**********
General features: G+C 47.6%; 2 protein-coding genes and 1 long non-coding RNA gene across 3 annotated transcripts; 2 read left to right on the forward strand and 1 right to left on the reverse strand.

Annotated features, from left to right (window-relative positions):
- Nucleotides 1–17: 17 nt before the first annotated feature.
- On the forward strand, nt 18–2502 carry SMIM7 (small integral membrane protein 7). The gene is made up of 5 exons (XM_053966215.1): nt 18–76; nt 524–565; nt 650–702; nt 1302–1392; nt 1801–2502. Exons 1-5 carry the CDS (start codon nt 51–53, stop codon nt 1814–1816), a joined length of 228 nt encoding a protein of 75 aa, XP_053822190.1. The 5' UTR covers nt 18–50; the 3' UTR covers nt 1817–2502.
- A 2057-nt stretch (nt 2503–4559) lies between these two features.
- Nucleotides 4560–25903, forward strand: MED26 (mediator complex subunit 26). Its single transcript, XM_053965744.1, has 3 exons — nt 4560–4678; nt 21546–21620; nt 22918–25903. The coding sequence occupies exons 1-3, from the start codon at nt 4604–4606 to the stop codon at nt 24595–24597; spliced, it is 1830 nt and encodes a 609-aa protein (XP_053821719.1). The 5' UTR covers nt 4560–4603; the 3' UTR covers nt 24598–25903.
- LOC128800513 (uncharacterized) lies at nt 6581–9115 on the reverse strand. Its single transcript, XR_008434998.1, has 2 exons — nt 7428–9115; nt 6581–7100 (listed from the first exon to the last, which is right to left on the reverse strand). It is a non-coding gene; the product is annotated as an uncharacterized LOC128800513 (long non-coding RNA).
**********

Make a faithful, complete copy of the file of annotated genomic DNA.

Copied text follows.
General features: G+C 47.6%; 2 protein-coding genes and 1 long non-coding RNA gene across 3 annotated transcripts; 2 read left to right on the forward strand and 1 right to left on the reverse strand.

Annotated features, from left to right (window-relative positions):
- Nucleotides 1–17: 17 nt before the first annotated feature.
- On the forward strand, nt 18–2502 carry SMIM7 (small integral membrane protein 7). The gene is made up of 5 exons (XM_053966215.1): nt 18–76; nt 524–565; nt 650–702; nt 1302–1392; nt 1801–2502. Exons 1-5 carry the CDS (start codon nt 51–53, stop codon nt 1814–1816), a joined length of 228 nt encoding a protein of 75 aa, XP_053822190.1. The 5' UTR covers nt 18–50; the 3' UTR covers nt 1817–2502.
- A 2057-nt stretch (nt 2503–4559) lies between these two features.
- Nucleotides 4560–25903, forward strand: MED26 (mediator complex subunit 26). Its single transcript, XM_053965744.1, has 3 exons — nt 4560–4678; nt 21546–21620; nt 22918–25903. The coding sequence occupies exons 1-3, from the start codon at nt 4604–4606 to the stop codon at nt 24595–24597; spliced, it is 1830 nt and encodes a 609-aa protein (XP_053821719.1). The 5' UTR covers nt 4560–4603; the 3' UTR covers nt 24598–25903.
- LOC128800513 (uncharacterized) lies at nt 6581–9115 on the reverse strand. Its single transcript, XR_008434998.1, has 2 exons — nt 7428–9115; nt 6581–7100 (listed from the first exon to the last, which is right to left on the reverse strand). It is a non-coding gene; the product is annotated as an uncharacterized LOC128800513 (long non-coding RNA).